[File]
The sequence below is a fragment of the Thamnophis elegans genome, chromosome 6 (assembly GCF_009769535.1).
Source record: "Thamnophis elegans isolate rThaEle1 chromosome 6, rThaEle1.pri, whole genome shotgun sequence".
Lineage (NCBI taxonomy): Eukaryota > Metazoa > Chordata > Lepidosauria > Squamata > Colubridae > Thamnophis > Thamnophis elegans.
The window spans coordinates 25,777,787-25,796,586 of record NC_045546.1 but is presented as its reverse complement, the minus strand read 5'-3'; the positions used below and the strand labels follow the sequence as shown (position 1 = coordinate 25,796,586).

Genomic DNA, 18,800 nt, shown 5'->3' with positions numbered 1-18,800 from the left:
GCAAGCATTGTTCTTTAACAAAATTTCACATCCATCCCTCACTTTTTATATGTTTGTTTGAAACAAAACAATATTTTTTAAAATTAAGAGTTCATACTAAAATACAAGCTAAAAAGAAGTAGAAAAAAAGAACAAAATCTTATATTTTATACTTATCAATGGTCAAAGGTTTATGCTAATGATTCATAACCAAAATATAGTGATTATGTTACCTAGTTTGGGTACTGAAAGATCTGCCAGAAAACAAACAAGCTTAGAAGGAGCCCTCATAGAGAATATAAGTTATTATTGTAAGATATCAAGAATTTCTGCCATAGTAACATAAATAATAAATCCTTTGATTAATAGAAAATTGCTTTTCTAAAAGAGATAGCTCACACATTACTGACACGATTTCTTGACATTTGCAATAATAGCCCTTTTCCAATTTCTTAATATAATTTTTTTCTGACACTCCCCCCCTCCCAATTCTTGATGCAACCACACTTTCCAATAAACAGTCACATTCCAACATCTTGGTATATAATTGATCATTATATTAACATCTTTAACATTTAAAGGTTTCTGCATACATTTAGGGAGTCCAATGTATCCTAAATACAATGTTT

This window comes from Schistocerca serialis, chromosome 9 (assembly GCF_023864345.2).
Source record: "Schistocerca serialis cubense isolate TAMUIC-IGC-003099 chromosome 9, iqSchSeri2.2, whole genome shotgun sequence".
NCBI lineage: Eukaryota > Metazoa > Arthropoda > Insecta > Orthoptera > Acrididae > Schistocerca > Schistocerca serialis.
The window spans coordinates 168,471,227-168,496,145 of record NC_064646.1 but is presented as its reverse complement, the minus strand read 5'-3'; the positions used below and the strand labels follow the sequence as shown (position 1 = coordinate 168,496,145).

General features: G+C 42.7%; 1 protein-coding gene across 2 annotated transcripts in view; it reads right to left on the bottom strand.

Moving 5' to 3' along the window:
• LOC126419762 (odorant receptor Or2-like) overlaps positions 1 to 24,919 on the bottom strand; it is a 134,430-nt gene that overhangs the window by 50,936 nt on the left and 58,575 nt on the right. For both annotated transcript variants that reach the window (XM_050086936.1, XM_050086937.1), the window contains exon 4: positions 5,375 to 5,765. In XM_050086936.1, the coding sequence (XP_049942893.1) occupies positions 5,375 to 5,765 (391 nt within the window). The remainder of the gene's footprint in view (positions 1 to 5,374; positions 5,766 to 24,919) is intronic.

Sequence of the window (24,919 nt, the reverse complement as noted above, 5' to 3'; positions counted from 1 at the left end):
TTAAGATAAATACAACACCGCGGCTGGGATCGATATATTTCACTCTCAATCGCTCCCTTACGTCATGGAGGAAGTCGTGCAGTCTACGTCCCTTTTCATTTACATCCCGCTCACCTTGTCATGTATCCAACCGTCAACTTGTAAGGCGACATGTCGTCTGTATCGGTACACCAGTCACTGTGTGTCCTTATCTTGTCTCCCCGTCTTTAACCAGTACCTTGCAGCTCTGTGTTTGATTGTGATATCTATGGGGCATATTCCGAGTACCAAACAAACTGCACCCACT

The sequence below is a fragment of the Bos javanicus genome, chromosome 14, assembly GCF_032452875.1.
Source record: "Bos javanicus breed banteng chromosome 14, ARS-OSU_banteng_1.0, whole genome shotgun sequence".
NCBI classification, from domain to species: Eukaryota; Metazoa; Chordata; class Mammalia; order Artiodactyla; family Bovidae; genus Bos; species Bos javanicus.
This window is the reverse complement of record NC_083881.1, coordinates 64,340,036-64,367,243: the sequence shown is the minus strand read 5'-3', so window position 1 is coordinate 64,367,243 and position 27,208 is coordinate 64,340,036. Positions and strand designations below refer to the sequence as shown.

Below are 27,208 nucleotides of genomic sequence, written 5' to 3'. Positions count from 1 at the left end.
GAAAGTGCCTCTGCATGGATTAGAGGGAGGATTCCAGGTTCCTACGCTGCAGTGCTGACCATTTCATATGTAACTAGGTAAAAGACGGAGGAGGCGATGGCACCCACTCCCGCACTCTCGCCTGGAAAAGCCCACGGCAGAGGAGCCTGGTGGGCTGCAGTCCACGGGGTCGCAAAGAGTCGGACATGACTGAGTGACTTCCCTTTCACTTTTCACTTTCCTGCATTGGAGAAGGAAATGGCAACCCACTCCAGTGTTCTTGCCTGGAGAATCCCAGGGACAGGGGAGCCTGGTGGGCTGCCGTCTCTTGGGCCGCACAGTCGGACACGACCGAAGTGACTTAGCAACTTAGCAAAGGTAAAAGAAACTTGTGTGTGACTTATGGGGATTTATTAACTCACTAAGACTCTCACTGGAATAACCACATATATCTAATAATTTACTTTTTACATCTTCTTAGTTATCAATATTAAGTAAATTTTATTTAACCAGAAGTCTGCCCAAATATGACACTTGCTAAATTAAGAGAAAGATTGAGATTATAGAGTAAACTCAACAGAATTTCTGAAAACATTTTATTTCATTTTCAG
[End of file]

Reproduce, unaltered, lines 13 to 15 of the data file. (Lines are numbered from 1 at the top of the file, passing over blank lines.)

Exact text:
• LOC126419762 (odorant receptor Or2-like) overlaps positions 1 to 24,919 on the bottom strand; it is a 134,430-nt gene that overhangs the window by 50,936 nt on the left and 58,575 nt on the right. For both annotated transcript variants that reach the window (XM_050086936.1, XM_050086937.1), the window contains exon 4: positions 5,375 to 5,765. In XM_050086936.1, the coding sequence (XP_049942893.1) occupies positions 5,375 to 5,765 (391 nt within the window). The remainder of the gene's footprint in view (positions 1 to 5,374; positions 5,766 to 24,919) is intronic.

Sequence of the window (24,919 nt, the reverse complement as noted above, 5' to 3'; positions counted from 1 at the left end):
TTAAGATAAATACAACACCGCGGCTGGGATCGATATATTTCACTCTCAATCGCTCCCTTACGTCATGGAGGAAGTCGTGCAGTCTACGTCCCTTTTCATTTACATCCCGCTCACCTTGTCATGTATCCAACCGTCAACTTGTAAGGCGACATGTCGTCTGTATCGGTACACCAGTCACTGTGTGTCCTTATCTTGTCTCCCCGTCTTTAACCAGTACCTTGCAGCTCTGTGTTTGATTGTGATATCTATGGGGCATATTCCGAGTACCAAACAAACTGCACCCACT